Out of the heaving mass of compelling content that is the web, some sites and articles take such an original approach to traditional problems or designs that they're like brain candy. Here's three pieces we've come across lately, for your entertainment and education.
The rise of the UX Torturer — an apt metaphor
Eshan Jahan laments (and sends up) the 'Rise of the UX Torturer' — the inevitable successor to the noble UX designer. A UX torturer 'specializes in degrading the user experience to maximize profit' and condemns you to suffer unless you pull out your credit card.
UX Torturers don't want to completely repel you. But nor do they want you to be entirely satisfied. And herein lies their intrigue and guile.
Eshan cites examples of UX torturers in action, which are representative of huge web trends, like paywalls and pay-to-advance games.
He mentions Slate's new paywall, which cleverly offers an 'enhanced on-site experience' to paying members (thereby banishing free users to mild frustration). And Dungeon Keepers as 'a game with such excruciating wait times that British authorities recently declared it was misleading to even call it 'free-to-play.''
But the best thing about the post is his Shuffleboard of Pain (pictured above). If you're interested in stepping up to a career as a UX torturer, read his blog to find out how it works in practice.
Ling Valentine — original, fearless, kitsch, hilarious
I know it's been around a few years already, but I only came across it last week. Ling, the UK entrepreneur and marketing genius (or lunatic, depending on your take), turns over approximately £40 million a year of leased cars. But that's not all she does. She also maintains a website that could rival the best worst websites you've ever seen.
To prepare you for the screenshot (if you haven't seen the site already) I present to you four beautiful examples of flat design. I don't know about you, but these websites make me feel like I'm meditating in a sun-lit forest, listening to birdsong, opening and closing my eyes slowly, slowly, and breathing in...breathing out...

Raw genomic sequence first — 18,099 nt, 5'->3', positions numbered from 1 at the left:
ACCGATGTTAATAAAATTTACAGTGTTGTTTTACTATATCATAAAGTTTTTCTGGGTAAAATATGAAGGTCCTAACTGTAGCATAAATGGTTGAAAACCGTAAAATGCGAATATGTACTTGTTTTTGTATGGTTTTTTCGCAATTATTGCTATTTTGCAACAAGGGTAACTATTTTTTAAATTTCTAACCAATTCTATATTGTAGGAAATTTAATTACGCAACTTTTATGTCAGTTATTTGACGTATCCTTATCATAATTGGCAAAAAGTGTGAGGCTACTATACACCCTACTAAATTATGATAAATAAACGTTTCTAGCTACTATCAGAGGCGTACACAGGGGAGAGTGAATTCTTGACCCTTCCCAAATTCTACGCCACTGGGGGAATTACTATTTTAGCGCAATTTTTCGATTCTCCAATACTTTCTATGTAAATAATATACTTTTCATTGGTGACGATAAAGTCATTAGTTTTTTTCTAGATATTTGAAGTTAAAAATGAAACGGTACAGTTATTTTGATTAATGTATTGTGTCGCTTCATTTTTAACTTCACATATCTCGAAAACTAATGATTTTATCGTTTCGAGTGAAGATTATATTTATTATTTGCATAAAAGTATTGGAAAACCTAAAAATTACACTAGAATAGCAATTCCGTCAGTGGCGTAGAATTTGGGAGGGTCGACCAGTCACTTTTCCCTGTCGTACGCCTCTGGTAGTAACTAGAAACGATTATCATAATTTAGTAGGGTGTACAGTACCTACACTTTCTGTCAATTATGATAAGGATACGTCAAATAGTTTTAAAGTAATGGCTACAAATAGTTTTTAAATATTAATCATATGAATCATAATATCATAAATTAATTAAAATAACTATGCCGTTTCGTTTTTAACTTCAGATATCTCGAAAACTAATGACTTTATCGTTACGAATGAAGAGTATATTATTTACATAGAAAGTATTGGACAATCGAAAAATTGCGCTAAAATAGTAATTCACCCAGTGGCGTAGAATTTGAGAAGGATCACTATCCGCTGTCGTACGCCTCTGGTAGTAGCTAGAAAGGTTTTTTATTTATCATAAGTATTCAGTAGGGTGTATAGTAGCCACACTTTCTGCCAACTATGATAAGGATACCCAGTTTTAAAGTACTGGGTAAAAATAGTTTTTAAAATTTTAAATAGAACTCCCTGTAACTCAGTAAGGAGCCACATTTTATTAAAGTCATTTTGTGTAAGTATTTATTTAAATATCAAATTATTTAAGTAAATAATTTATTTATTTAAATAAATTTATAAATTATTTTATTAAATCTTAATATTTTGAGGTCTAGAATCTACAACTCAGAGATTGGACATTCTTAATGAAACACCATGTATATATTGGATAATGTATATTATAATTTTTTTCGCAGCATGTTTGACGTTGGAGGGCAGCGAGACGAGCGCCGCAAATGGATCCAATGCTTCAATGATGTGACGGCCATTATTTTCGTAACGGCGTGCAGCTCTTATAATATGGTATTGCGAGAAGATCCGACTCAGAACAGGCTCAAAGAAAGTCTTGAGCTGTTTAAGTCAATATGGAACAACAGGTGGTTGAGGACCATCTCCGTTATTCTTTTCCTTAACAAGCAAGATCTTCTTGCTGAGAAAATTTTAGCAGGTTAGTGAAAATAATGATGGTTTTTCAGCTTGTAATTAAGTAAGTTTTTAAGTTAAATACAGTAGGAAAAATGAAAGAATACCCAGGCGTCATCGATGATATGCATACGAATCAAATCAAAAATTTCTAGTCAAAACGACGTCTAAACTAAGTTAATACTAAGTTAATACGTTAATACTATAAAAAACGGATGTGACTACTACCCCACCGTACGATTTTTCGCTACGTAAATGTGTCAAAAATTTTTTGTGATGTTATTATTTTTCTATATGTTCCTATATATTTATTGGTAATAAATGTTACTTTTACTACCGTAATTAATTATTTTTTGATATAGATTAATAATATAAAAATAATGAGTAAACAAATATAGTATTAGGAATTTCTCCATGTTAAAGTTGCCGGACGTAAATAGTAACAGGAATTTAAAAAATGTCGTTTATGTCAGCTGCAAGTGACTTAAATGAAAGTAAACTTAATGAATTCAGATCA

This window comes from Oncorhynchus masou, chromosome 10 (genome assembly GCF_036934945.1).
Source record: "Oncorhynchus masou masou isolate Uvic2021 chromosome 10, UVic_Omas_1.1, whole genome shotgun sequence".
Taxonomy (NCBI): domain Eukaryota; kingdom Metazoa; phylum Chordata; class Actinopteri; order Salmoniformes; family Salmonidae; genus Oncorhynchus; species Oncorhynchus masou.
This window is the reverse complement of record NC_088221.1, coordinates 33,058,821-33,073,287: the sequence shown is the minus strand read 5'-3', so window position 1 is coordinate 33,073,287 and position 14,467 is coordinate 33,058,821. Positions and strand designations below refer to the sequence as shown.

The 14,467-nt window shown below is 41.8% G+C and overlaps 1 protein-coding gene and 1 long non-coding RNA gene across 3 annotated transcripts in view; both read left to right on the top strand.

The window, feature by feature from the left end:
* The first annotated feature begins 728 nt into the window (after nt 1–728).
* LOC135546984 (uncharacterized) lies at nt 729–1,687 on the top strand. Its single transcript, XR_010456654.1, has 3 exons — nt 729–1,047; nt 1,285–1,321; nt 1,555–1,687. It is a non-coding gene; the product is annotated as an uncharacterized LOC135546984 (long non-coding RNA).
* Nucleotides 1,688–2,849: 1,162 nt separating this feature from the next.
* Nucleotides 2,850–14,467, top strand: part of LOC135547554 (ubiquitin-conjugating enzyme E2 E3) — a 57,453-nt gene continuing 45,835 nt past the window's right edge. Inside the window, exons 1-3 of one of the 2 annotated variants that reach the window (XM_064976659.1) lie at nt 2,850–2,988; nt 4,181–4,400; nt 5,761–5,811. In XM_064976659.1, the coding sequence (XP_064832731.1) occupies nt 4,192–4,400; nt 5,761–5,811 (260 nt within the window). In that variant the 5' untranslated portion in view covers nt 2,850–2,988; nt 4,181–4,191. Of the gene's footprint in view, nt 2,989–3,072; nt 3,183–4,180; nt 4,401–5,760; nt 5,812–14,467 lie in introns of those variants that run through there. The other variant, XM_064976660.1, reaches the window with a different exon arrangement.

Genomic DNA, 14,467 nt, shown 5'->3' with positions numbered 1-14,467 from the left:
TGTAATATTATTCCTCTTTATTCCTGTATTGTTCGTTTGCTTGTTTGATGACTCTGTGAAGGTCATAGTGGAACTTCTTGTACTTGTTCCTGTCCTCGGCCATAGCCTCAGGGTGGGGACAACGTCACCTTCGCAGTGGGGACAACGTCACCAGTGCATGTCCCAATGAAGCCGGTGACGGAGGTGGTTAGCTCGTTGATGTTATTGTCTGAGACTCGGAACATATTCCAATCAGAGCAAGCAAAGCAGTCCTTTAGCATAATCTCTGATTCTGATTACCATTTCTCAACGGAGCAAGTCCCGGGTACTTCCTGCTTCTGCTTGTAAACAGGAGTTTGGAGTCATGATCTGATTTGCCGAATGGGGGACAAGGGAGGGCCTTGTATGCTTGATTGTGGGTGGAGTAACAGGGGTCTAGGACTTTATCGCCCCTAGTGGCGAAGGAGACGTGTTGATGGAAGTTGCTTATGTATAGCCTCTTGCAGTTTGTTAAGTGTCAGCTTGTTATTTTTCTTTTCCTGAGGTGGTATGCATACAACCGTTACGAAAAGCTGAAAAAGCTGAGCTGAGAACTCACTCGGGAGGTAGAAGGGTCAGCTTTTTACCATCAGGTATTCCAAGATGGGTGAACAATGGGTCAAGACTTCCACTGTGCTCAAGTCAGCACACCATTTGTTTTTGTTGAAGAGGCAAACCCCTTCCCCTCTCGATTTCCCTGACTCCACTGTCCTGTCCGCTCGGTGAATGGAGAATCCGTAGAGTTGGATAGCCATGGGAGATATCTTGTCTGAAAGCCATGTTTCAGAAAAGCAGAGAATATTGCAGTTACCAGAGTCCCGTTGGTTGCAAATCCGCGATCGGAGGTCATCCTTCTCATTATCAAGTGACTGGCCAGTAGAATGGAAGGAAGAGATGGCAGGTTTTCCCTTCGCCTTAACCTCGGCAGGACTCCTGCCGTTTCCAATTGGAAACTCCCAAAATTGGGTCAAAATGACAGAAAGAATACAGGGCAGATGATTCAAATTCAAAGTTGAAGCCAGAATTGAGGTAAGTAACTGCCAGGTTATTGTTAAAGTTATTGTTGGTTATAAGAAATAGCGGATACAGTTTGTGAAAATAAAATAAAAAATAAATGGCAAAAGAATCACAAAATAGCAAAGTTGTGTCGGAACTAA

...whereas Ling's website is like getting a bucket of water in the face:
And actually, it is. Web design has a tendency to mimic itself until new trends come along. And what we lose, when every website is polished and stripped back and preened right down to the bone, is the shock of the new. In this case, it's the shock of the old and the absolute disregard for everything web designers hold dear that provides the pleasure.
It cannot be denied — this woman has made an art out of 'bad' design. For an in-depth analysis of the persuasiveness of Ling's site, read Paul Roake's great piece, 'Ling's Cars and the Art of Persuading People to Buy.'
And just so you know — that chicken you can see in the Twitter feed? It moves. I tried to make a gif, but I failed, so you'll have to take my word for it. Or check it out yourself here. Turn your volume up as well.
Test your website on users when they're at their most human
You may have tested your website on a sufficient number of typical users to provide you with elegant data. But did you test your website on users at different levels of intoxication?
Ryan Closner has created Drunk User Testing, a tool you can add to your browser to give any website the authentic blur an alcoholic eye sees.
It may be slightly tongue-in-cheek, but it also raises an interesting point about testing websites and apps on 'real' users. Humans get themselves into all sorts of states, besides being drunk (thankfully). Stressed, distracted, bored, impatient, half-asleep, on painkillers, manic, depressed, arthritic, elated, busy as hell, delighted. And at different times in our lives we prefer things to be simple, exciting, easy, challenging, on-trend, off-trend, sleek and flat, dynamic and eye-catching, and so on.
So maybe there's a way for us to test websites on users who run the whole gamut of human experience. If a researcher was to induce certain states in people and then test sites or apps, it would be fascinating to see how mental state affects comprehension and ease of use.
But I wonder, in my idle way — would this require the supervision of a psychologist, ethics approval, and a committment to the scientific method? If anyone knows of user testing that's been approached in this way, let us know. We'd love to read about it.